There we have it, the vicious cycle of our times.

You can check out the Forrester Research here

  • NewMediaAge

    Actually there are very specific ways that advertisers can measure their ROI, without trying to measure a "view". Unfortunately I can't go into detail because we have developed & continue to enhance a proprietary system that has nothing to do with such metrics or huge budgets. The clients we engage with know how maximize any involvement in Online Video with precise accuracy.

    • ChristophorRick

      Actually, your response is exactly what the problem is and it's thinking like that which is holding the industry back as a whole. It's great that you've developed some proprietary top secret way of doing accurate video metrics and tracking ROI. However, without telling everyone else anything about it you're basically continuing to segment the industry and deepen the rift. Ergo the industry is sort of stagnant in regards to this. Basically your comment simply proved my point and I thank you for taking the time to show everyone that I was right. Sorry, I can't go into any further details on just how you did that. :)

      The major problem, how I see it, is simply that there's not an accurate and standardized way to track. As I said in the post, that means that people are not going to venture into some unknown territory and risk losing their head over it. When we have clear cut definitions and can completely track impact and ROI, then we can look to an even brighter future.

      • NewMediaAge

        Believe me, the last thing I want to do is hold the industry back, however, just like any other company, you just can't go posting all the details that have been intensely created, developed and tested before the time is appropriate. Right now, it's the only edge we have, so why would we jeopardize that? Unfortunately, the industry will remain segmented for a variety of reasons, not the least of which has to do with outdated ideas on how to capture the market that they're after or insisting on some elusive formula that guarantees success.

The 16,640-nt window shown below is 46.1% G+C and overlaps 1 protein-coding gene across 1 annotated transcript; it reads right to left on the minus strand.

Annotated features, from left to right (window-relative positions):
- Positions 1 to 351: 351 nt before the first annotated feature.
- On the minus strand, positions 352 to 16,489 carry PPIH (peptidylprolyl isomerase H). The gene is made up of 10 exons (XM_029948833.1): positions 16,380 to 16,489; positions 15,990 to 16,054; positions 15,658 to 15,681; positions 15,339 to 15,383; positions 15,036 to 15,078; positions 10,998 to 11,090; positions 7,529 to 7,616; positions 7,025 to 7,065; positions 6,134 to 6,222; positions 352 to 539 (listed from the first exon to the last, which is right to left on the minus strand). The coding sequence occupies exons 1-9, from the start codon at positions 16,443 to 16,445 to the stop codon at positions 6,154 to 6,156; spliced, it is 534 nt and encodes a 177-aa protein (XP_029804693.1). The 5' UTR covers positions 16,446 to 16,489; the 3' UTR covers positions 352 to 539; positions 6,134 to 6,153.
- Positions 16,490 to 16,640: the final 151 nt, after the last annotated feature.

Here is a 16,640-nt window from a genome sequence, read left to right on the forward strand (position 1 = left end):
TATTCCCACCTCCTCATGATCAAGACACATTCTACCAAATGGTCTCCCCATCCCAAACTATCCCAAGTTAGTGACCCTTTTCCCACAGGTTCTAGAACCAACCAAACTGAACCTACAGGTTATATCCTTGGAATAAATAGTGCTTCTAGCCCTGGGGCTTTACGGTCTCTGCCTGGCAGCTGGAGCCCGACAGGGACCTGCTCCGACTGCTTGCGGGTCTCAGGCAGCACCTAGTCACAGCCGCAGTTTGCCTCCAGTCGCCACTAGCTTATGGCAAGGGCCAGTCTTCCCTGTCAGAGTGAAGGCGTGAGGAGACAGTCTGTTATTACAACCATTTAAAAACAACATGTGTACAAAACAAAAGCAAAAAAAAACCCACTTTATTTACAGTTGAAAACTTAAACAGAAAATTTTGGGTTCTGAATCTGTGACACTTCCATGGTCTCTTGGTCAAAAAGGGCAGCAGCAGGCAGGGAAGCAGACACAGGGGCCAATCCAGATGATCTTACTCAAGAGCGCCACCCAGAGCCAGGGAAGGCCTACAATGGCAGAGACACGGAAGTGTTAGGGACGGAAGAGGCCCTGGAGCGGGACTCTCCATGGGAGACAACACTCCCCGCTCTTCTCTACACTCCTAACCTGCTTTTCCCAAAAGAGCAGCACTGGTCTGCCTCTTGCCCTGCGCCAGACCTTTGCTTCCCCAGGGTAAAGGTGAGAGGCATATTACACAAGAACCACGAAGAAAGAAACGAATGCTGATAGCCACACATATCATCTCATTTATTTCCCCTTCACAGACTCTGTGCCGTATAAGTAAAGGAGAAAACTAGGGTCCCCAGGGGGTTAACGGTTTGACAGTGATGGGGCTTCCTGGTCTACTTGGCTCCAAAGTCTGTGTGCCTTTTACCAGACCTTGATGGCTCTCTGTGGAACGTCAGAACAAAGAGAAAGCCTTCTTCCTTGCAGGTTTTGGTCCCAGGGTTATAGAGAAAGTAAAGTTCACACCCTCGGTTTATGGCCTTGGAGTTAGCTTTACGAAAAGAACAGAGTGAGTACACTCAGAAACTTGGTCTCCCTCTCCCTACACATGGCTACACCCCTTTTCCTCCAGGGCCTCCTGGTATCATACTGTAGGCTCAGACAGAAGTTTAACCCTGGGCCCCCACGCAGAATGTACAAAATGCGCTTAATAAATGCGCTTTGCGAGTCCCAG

In essence, a lot of what has been developed is really no more useful than what has been around in traditional media for decades, ( X viewers = Y% of potential market). This is not the most efficient method to market, especially in this century. Online is even more challenging because in many instances, the entire experience is different, which requires employing a variety of methods in order to achieve the desired outcome.

    • Mark Robertson

      You cant go into any details? Certainly would be nice to know what you are talking about. Certainly you can give some information without giving away your "proprietary" technology, right? ;-)

      We agree that ROI can be measured in other ways and that online video is successful for monetization - We are online video evangelists.

      However, there does continue to be issues with the standard tracking and measurement systems currently being used most widely among marketers, agencies, and for PR. This is evidence for this as many marketers clearly do not understand the tremendous benefits if they are "pulling back" do to the recession. One cause for that must be inaccurate reporting/tracking and/or no paying attention to the proper ROI metrics.


      • NewMediaAge

        At some point I will go in to more detail, however when you are under all sorts of agreements, e.g. non disclosure,etc. there's only so much detail that can be covered with out giving away years of research.

        Yes, you are definitely evangelists for this medium, and you offer superb insight and information.

        I do agree that there are issues with the tracking measurements that you raised, those metrics can be useful, but the problem is exactly as you stated, they clearly don't understand, simple as that. They are stuck somewhere between old media metrics, dated email campaigns, and trying to figure out how to capitalize on social media, etc. They're just not looking in the right areas.